In contemporary educational research, practice and policy, ‘indigenous women’ have emerged as an important focus in the global education arena and the 2030 Sustainable Development Agenda. This edited book investigates what is significant about indigenous women and their learning in terms of policy directions, research agendas and, not least, their own aspirations.
The book examines contemporary education policy and questions the dominant deficit discourse of indigenous women as vulnerable. By contrast, this publication demonstrates the marginalisations and multiple discriminations that indigenous women confront as indigenous persons, as women and as indigenous women. Chapters draw on ethnographic research in Egypt, Ethiopia, India, Mexico, Nepal, Peru and the Philippines and engage with indigenous women’s learning from the perspectives of rights, gender equality and cultural, linguistic and ontological diversity. The book investigates intergenerational and intercultural learning and indigenous women’s agency and power in the face of complex and dynamic changing social, physical, economic and cultural environments. The grounded ethnographic chapters illustrate indigenous women’s diverse historical and contemporary experiences of inequalities, opportunities and formal education and how these influence their strengths, learning aspirations and ways of learning, as well as their values, demands, desires and practices.
Chapters 1– 6 and 8 in this book were originally published in a special issue of the journal Studies in the Education of Adults.
Table of Contents
Introduction: Indigenous women and adult learning: Towards a paradigm change?
Sheila Aikman and Anna Robinson-Pant
1. Situating learning in the context of sustainability: Indigenous learning, formal schooling and beyond
2. Declared ‘literate’: Subjectivation through decontextualised literacy practices
Amina Singh and Dipti Sherchan
3. Indigenous knowledge, skills and action: Indigenous women’s learning in the Peruvian Amazon
4. Adult learning for nutrition security: Challenging dominant values through participatory action research in Eastern India
Rama Narayanan and Nitya Rao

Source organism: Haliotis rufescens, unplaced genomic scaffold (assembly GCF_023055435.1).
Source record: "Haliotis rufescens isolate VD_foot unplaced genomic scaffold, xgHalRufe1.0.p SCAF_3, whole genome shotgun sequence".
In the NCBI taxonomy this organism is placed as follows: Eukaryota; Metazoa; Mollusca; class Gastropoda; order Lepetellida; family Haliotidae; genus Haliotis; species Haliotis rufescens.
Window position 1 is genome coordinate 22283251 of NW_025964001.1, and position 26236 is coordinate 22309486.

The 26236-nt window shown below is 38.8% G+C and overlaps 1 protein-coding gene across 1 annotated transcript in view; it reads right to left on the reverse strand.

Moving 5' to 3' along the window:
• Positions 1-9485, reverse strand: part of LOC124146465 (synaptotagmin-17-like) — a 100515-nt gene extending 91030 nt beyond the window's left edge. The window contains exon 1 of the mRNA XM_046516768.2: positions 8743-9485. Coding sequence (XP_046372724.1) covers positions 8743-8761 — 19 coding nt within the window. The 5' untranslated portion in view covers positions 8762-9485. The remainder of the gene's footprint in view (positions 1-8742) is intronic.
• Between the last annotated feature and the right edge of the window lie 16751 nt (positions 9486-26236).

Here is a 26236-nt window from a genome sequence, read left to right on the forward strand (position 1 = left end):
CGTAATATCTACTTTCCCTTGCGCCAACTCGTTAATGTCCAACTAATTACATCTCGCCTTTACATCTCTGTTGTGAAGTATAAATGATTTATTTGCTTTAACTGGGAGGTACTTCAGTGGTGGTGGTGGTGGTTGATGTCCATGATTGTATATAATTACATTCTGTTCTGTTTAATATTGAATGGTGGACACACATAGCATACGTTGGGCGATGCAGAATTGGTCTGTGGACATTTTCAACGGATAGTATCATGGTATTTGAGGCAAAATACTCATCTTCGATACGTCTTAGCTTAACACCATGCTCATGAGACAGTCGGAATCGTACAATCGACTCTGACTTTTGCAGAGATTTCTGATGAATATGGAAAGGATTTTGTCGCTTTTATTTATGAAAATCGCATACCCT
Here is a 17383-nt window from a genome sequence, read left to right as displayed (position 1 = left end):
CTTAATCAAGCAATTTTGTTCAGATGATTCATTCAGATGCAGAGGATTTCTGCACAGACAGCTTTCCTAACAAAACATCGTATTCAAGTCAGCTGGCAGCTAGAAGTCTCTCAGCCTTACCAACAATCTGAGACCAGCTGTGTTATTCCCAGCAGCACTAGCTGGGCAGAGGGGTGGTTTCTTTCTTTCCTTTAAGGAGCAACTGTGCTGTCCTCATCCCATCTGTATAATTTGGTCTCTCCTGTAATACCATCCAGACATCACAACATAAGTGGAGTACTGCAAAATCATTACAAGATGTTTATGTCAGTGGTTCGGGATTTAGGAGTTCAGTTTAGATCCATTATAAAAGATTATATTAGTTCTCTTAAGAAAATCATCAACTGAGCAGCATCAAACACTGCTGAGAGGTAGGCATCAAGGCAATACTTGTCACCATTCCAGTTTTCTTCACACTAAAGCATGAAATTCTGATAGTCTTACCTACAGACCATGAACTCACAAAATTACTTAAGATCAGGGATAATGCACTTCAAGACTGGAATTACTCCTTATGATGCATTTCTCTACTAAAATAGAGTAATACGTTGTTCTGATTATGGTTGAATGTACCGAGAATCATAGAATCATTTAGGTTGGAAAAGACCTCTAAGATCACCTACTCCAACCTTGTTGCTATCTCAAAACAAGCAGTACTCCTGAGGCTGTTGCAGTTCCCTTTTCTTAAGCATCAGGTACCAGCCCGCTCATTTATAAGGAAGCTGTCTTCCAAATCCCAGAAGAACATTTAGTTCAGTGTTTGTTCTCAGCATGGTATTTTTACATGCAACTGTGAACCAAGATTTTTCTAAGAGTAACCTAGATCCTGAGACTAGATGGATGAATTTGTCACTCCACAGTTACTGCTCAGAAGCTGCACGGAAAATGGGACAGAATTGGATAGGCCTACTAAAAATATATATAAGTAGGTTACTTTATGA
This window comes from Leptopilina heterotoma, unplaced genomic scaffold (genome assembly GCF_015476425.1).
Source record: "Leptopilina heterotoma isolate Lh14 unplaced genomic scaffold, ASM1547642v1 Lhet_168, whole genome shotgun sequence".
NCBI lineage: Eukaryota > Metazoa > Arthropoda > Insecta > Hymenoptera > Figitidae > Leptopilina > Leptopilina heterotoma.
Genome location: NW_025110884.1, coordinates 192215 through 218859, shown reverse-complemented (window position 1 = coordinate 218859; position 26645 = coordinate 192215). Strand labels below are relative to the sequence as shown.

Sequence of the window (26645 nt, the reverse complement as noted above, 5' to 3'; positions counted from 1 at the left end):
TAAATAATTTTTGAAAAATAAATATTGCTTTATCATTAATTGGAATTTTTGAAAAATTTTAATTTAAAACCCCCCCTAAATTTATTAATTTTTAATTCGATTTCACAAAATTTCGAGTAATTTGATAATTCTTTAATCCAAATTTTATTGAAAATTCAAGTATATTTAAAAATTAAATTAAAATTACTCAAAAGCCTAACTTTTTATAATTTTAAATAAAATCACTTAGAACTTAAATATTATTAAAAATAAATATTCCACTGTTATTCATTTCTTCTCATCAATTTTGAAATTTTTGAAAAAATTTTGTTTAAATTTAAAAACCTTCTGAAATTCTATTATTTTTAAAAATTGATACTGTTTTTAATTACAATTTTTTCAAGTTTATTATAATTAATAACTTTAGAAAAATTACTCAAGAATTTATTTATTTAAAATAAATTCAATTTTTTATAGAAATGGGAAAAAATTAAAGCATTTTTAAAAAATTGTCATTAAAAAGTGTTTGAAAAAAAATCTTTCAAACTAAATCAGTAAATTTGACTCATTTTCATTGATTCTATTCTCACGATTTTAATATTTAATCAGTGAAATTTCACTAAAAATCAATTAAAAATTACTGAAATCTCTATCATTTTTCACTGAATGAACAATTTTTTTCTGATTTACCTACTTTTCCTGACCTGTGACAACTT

5. Indigenous women’s perceptions of the Mexican bilingual and intercultural education model
6. Exploring the informal learning experiences of women in a pastoral community in Ethiopia: The case of pastoral women in Karrayyu
Turuwark Zalalam Warkineh and Abiy Menkir Gizaw
7. Negotiating indigenous identities within mainstream community livelihoods: Stories of Aeta women in the Philippines
8. Indigenous adult women, learning and social justice: Challenging deficit discourses in the current policy environment
Sushan Acharya, Catherine M. Jere and Anna Robinson-Pant
Sheila Aikman is Research Associate in the School of International Development, University of East Anglia, UK. She has carried out long- term educational ethnographic research in the Amazon region of Peru and specialised in the areas of gender equality, plurilingualism and intercultural education. She has worked in both academia (University of London and University of East Anglia) and international and national NGOs. She is a member of the UEA UNESCO Chair Team.
Anna Robinson-Pant is Professor of Education in the School of Education and Lifelong Learning, University of East Anglia, UK and holds the UNESCO Chair for Adult Literacy and Learning for Social Transformation. She began her career in Nepal as a teacher educator, development planner and ethnographic researcher. Her current research interests are adult literacy, gender and sustainable development and the internationalisation of higher education.